Monday, November 27, 2017

Nikolai, redux

Karolina Pavlova's novel A Double Life was published in 1848 and received a review in the literary journal Sovremennik. It is very tempting to believe that this review was read by 20 year-old Nikolai Chernyshevsky, who joined the Sovremennik staff in 1853 and eventually became the editor of the journal. A Double Life could easily serve as a precursor text, an inspiration alongside Turgenev's Fathers and Sons, for Chernyshevsky's gigantic and awful 1863 novel What is to be Done? I cannot help noticing that the protagonist of What is to be Done? is a woman named Vera Pavlovna, who is rescued by an enlightened medical student from her preordained position in Russian society. I have found no direct evidence, despite literally minutes of internet searching, that Chernyshevsky read the Pavlova novel, but certainly there are ideas and stylistic devices in A Double Life that resurface in What is to be Done? I do not believe this is a coincidence. I think Chernyshevsky had set out to let the hero of Turgenev's novel rescue the heroine of Pavlova's novel, by writing his own revolutionary science fiction wish fulfillment epic tale. Wait: do I have any doubts at all about this? No, I do not.

Wednesday, November 8, 2017

Alberta, sans vampires

We were four days, more or less, in Alberta last week, flying out from Seattle on Wednesday morning. It was a new--and therefore smaller--model airplane and passengers were warned that they might have to check some of their carry-on items at the door if it wouldn't fit in the new--and therefore smaller--overhead luggage racks. Why do people insist on bringing full-size backpacks with sleeping bags into the passenger compartment, as well as suitcases and bags and God knows what else? Don't get me started. It was a smooth enough flight though worries (unfounded, it turned out) of turbulence meant no coffee or other hot beverages. Somehow we managed to survive, being very brave.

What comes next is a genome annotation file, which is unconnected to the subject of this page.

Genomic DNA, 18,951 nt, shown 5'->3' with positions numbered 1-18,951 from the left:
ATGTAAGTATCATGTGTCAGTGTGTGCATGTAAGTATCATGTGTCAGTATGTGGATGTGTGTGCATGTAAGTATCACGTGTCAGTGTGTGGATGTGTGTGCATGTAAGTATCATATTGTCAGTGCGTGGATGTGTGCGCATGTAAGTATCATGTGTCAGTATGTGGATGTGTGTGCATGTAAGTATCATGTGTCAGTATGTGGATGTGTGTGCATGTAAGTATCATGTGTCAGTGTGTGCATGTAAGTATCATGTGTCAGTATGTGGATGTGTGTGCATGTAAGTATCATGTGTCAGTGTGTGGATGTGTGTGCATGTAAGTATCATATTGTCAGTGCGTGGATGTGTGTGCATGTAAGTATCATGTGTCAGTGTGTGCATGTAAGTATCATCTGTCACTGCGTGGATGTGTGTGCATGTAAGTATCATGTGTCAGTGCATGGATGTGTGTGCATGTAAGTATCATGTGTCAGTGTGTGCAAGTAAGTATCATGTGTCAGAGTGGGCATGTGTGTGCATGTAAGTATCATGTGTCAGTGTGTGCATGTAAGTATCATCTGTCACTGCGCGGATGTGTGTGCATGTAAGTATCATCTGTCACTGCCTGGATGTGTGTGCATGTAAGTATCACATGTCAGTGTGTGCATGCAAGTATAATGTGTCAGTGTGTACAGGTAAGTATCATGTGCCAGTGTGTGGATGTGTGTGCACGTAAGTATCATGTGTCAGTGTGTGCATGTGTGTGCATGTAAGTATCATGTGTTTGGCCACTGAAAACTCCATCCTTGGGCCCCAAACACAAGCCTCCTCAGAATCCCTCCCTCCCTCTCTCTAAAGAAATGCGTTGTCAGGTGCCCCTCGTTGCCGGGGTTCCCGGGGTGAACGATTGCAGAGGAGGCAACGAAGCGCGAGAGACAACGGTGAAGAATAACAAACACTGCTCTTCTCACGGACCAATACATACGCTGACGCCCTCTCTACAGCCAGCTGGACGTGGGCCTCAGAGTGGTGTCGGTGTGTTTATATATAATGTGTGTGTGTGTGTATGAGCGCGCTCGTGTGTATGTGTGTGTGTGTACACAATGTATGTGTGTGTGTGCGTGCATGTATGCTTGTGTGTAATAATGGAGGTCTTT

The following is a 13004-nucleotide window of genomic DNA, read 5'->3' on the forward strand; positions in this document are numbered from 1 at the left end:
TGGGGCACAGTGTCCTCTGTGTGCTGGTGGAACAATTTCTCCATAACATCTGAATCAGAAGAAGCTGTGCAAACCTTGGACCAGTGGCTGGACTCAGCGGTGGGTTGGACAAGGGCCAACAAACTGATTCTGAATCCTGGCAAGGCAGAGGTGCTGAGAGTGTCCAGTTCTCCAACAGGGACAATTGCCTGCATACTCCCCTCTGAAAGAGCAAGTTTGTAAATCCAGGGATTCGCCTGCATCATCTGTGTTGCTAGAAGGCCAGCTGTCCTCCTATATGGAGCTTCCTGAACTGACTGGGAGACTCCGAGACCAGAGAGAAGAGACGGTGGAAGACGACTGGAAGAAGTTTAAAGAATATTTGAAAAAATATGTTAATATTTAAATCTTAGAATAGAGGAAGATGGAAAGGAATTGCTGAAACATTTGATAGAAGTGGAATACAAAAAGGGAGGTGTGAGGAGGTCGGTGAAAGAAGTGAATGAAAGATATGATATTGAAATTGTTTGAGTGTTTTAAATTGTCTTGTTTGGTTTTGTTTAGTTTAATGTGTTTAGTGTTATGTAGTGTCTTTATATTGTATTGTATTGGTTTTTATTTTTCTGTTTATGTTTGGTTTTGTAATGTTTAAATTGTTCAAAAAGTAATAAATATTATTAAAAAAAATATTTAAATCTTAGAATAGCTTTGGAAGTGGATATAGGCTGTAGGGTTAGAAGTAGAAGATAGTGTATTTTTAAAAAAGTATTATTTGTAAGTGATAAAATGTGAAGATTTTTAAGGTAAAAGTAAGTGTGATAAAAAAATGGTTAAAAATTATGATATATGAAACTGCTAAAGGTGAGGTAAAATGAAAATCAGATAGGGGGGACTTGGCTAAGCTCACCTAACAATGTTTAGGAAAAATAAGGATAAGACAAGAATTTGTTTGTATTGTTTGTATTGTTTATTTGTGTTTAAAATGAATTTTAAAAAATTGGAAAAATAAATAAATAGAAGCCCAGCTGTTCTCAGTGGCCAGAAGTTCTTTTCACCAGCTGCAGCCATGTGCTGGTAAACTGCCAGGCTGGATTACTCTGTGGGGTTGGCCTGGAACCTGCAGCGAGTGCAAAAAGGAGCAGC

The Calgary airport seems to be mostly empty space, as if it were built during more hopeful economic times, for a boom that hasn't happened. Although the prairie around Calgary continues to be eaten away by ugly urban sprawl in the form of identical subdivisions of identical brown split-level houses, a cancer of development. But the Calgary airport is quite clean and I like the friendly folks in the red vests and white cowboy hats offering free rides on the carts.

Calgary was only a way station, where we transferred from plane to bus for a two-hour drive into Banff, within Banff National Park, in the shadows of Mt. Rundle and Mt. Cascade. We were attending the annual Banff Mountain Film and Book Festival. The grand prize of the book half of the festival went to Jim Herrington's The Climbers, a book into which Mighty Reader poured countless hours. Be sure to read the opening essay by Greg Child (author of Over the Edge among other books). Banff is grand and it's always nice when every presentation ends with an exhortation for attendees to buy some books to support small publishers and book sellers.

The view from our hotel window, facing west.

The full moon setting, around 6:30 AM.

Banff National Park, detail.

The Alberta prairie, lovely in its emptiness.

À bientôt, Calgary! You see in the near distance one of those new identical unsightly subdivisions, and spaces being scraped flat for more of the same. They go on for mile after mile. From the highway the roofs of these houses seem to crest over hills like horrific brown waves, an advancing flood of I-don't-know-what. Ruskin pointed out the importance to human dignity of beautiful homes for the working class. In Calgary, they are erecting hectares of mud-brown mazes, sheds for bodies rather than houses for immortal spirits.